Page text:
Last week, alleged Russian mob fixer and aging Trump consigliere, Paul Manafort, assured GOP leaders that Trump’s on-the-trail persona was simply a way of appealing to the rubes, the chuckleheads in fly-over country, the white nationalists and embittered losers. The real Donald Trump, Manafort assured everyone, was fully capable of acting like a non-deranged adult who was not raised by gerbils.
And he was right. On Friday, Donald Trump gave a speech in Delaware and he was the epitome of presidential. He was so presidential he could have passed for Joe Biden:
The Republican front-runner also said he once called a credit-card call center, suspecting the employees were working from India.
“I said to the person, ‘Where are you from?’ I wasn’t really checking on my card. I was actually finding out if this was true. So I called up under the guise I’m checking on my card, said, ‘Where are you from?’ ‘We are from India.’ ‘Oh, great. That’s wonderful. Thank you very much,'” Trump said, speaking briefly in a foreign-sounding accent before gesturing like he was hanging up a phone.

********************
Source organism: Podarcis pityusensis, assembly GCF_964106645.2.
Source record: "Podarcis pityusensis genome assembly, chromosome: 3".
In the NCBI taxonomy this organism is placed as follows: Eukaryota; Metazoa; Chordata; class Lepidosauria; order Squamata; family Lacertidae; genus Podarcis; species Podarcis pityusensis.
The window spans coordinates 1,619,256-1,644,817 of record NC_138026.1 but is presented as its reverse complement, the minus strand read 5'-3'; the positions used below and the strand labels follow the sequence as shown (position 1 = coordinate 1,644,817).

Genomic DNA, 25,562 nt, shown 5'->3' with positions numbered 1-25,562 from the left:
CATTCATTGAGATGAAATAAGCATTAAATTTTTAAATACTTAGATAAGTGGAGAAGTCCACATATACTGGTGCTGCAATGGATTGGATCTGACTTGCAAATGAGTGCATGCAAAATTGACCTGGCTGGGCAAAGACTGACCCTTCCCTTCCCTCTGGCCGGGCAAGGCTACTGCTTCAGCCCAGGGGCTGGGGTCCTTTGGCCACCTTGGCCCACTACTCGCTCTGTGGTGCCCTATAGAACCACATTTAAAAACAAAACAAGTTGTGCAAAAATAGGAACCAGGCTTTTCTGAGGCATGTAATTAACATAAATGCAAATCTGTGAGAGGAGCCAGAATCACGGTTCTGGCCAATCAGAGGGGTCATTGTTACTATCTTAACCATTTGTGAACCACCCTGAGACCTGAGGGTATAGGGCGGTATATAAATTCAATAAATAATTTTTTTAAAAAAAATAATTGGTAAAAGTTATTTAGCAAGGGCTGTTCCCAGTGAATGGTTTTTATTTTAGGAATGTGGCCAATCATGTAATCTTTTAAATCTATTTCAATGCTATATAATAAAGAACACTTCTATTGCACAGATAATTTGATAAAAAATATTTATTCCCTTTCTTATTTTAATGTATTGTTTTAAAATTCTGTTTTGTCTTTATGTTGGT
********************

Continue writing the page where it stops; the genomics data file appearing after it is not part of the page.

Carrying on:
Let’s face it. Donald Trump doesn’t have an easy relationship with English, himself. To make fun of someone who speaks at least two languages fluently and whose accent is no worse than the one that Trump is pretty cheap. That said, I think nothing screams presidential more than a candidate imitating a foreign accent.
The underlying sentiment, though, is why Donald Trump should not be allowed near the White House. The fact that a call center is in India should not be a cause for concern. Free markets should allow the flow of goods and services across international boundaries. The fact that we have developed strong economic ties with India is a good indicator that we will have strong political ties with them also. (I’ve dealt with Indian call centers for credit cards, for assistance on Microsoft products, and for technical assistance on specialty computer programs and don’t have an issue with the service I’ve received.) Trump is spouting protectionist nonsense that he doesn’t believe himself in order to attract voters who do believe protectionism is all they need to make their lives wonderful. That’s fine. That’s how he rolls. But the imitation of the accent points to a darker side of the Donald Trump campaign: his active pandering to racists and bigots of all stripes. There was no reason to do the accent to make the point. It was necessary to mimic an Indian accent to dogwhistle the racist fringe fluffing him.